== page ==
Rolling Stone's story, 'A Rape on Campus', did nothing to combat sexual violence, and it damaged serious efforts to address the issue. Irresponsible journalism unjustly damaged the reputations of many innocent individuals and the University of Virginia. Rolling Stone falsely accused some University of Virginia students of heinous, criminal acts, and falsely depicted others as indifferent to the suffering of their classmate. The story portrayed University staff members as manipulative and callous toward victims of sexual assault. Such false depictions reinforce the reluctance sexual assault victims already feel about reporting their experience, lest they be doubted or ignored.

The Charlottesville Police Department investigation confirms that far from being callous, our staff members are diligent and devoted in supporting and caring for students. I offer our community's genuine gratitude for their devotion and perseverance in their service.[124]


The Washington Post reported that the members of Phi Kappa Psi "went into hiding for weeks after their home was vandalized with spray paint calling them rapists and bricks that broke their windows", and had to escape to hotels. The report indicated the college students suffered disgust, emotion, and confusion. Some students "actually had to leave the room while they were reading [the article] because they were so upset." A former student who graduated in 2013 said "the day [the article] came out was the most emotionally grueling of my life."[125] Phi Kappa Psi members received death threats and the president of University postponed all events related to its fraternities and sororities until mid-January.[126]

One month after the publication of the Rolling Stone article, the Rector of the University of Virginia, George Keith Martin, accused the magazine of "drive-by journalism" when he stated, "Like a neighborhood thrown into chaos by drive-by violence, our tightly knit community has experienced the full fury of drive-by journalism in the 21st century."[127]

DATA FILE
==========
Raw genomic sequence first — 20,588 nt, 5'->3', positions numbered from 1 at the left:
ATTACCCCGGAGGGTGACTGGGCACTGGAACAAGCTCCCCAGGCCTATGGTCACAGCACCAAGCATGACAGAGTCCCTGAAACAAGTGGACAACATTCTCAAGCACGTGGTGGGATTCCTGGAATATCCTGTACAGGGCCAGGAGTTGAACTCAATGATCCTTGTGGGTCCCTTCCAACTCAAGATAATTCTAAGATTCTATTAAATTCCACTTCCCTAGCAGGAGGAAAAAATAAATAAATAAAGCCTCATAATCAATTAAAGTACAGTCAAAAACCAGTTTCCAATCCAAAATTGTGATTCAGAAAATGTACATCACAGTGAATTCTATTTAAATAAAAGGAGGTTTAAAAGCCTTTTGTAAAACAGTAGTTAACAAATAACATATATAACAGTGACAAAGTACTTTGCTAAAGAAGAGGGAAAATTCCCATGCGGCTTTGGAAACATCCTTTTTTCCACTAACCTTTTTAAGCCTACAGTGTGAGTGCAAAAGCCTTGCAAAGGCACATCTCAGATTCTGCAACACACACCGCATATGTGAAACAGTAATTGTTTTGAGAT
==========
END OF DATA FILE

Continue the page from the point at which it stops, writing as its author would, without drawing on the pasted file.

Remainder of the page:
According to the Columbia report, "Allen W. Groves, the University dean of students, and Nicole Eramo, an assistant dean of students, separately wrote to the authors of this report that the story's account of their actions was inaccurate." Columbia published Grove's letter, where he contrasts video[128] of his statements to the University of Virginia Board of Visitors in September 2014 with the text of Erdely's published article, which differ significantly,[129] and concludes that Erdely's article contains "bias and malice".[130] Erdely furthermore reported that Office for Civil Rights Assistant Secretary Catherine E. Lhamon called Grove's statements at the meeting (as misreported by Erdely) "deliberate and irresponsible".[131]

On January 30, 2015, Teresa Sullivan, the President of the University of Virginia, acknowledged that the Rolling Stone story was "discredited" in her State of the University Address.[132][133] In her remarks, she said, "Before the Rolling Stone story was discredited, it seemed to resonate with some people simply because it confirmed their darkest suspicions about universities—that administrations are corrupt; that today's students are reckless and irresponsible; that fraternities are hot-beds of deviant behavior. Working together, we have soundly refuted those suspicions through our actions over the past two months. ... The story unfairly maligned UVA and many members of our community."[134]